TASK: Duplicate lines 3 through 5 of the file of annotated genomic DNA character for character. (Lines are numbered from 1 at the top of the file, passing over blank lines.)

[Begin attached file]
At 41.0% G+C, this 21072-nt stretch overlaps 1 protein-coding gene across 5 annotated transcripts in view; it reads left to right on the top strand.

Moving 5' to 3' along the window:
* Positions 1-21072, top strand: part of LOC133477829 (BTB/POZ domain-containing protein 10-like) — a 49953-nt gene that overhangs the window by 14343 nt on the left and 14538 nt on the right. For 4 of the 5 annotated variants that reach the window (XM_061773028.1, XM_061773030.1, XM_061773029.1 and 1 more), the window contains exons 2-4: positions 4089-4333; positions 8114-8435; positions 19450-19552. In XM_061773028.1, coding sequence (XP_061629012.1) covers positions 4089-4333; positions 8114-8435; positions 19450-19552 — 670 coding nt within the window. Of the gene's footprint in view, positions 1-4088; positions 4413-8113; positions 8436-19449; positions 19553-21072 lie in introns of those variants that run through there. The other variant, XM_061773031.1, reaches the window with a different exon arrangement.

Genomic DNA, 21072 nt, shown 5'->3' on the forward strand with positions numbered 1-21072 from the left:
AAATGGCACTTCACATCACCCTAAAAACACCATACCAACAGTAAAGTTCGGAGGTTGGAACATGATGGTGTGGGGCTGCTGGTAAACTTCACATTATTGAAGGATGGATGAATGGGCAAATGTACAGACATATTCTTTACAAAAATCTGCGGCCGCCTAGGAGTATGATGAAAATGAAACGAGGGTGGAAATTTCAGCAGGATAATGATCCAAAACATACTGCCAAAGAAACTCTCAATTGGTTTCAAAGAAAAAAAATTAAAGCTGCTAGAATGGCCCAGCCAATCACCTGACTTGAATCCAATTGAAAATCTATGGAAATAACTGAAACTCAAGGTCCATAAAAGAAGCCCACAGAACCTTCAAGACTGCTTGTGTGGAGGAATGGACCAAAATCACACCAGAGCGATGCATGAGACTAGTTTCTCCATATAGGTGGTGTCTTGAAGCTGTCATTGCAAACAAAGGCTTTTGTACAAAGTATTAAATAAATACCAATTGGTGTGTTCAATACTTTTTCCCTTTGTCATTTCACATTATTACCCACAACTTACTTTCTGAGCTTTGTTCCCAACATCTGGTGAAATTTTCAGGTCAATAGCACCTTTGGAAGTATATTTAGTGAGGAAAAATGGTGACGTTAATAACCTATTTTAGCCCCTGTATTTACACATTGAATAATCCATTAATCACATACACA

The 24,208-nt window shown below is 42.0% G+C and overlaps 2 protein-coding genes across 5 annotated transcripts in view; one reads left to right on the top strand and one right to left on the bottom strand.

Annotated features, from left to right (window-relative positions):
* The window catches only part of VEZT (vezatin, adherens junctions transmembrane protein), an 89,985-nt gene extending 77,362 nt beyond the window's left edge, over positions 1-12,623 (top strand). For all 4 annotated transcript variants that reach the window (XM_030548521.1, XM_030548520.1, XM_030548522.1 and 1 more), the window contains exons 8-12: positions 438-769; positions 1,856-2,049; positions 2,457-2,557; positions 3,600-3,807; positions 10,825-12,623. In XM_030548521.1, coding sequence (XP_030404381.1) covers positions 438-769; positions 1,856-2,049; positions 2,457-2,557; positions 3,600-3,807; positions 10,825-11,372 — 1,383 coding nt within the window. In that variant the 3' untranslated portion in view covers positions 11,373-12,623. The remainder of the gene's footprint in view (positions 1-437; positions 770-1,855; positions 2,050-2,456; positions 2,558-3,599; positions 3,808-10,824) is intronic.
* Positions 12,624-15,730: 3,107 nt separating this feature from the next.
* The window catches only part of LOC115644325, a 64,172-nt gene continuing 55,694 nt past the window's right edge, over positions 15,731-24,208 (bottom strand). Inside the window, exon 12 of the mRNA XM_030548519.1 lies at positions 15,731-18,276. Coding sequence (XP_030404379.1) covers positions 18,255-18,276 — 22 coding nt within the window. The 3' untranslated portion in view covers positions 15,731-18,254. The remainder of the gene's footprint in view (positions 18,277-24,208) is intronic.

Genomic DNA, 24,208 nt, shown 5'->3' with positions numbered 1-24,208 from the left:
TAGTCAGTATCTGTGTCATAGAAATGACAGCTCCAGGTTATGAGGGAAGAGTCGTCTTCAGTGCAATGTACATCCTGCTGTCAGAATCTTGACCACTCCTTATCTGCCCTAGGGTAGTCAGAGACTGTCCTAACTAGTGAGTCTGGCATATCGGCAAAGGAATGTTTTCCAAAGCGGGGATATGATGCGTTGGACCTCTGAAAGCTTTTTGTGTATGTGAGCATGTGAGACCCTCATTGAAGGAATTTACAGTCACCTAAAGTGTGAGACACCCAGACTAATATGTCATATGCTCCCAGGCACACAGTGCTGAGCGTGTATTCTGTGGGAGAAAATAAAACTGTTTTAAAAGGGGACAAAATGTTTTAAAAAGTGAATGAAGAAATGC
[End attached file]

* Positions 1-21072, top strand: part of LOC133477829 (BTB/POZ domain-containing protein 10-like) — a 49953-nt gene that overhangs the window by 14343 nt on the left and 14538 nt on the right. For 4 of the 5 annotated variants that reach the window (XM_061773028.1, XM_061773030.1, XM_061773029.1 and 1 more), the window contains exons 2-4: positions 4089-4333; positions 8114-8435; positions 19450-19552. In XM_061773028.1, coding sequence (XP_061629012.1) covers positions 4089-4333; positions 8114-8435; positions 19450-19552 — 670 coding nt within the window. Of the gene's footprint in view, positions 1-4088; positions 4413-8113; positions 8436-19449; positions 19553-21072 lie in introns of those variants that run through there. The other variant, XM_061773031.1, reaches the window with a different exon arrangement.

Genomic DNA, 21072 nt, shown 5'->3' on the forward strand with positions numbered 1-21072 from the left:
AAATGGCACTTCACATCACCCTAAAAACACCATACCAACAGTAAAGTTCGGAGGTTGGAACATGATGGTGTGGGGCTGCTGGTAAACTTCACATTATTGAAGGATGGATGAATGGGCAAATGTACAGACATATTCTTTACAAAAATCTGCGGCCGCCTAGGAGTATGATGAAAATGAAACGAGGGTGGAAATTTCAGCAGGATAATGATCCAAAACATACTGCCAAAGAAACTCTCAATTGGTTTCAAAGAAAAAAAATTAAAGCTGCTAGAATGGCCCAGCCAATCACCTGACTTGAATCCAATTGAAAATCTATGGAAATAACTGAAACTCAAGGTCCATAAAAGAAGCCCACAGAACCTTCAAGACTGCTTGTGTGGAGGAATGGACCAAAATCACACCAGAGCGATGCATGAGACTAGTTTCTCCATATAGGTGGTGTCTTGAAGCTGTCATTGCAAACAAAGGCTTTTGTACAAAGTATTAAATAAATACCAATTGGTGTGTTCAATACTTTTTCCCTTTGTCATTTCACATTATTACCCACAACTTACTTTCTGAGCTTTGTTCCCAACATCTGGTGAAATTTTCAGGTCAATAGCACCTTTGGAAGTATATTTAGTGAGGAAAAATGGTGACGTTAATAACCTATTTTAGCCCCTGTATTTACACATTGAATAATCCATTAATCACATACACA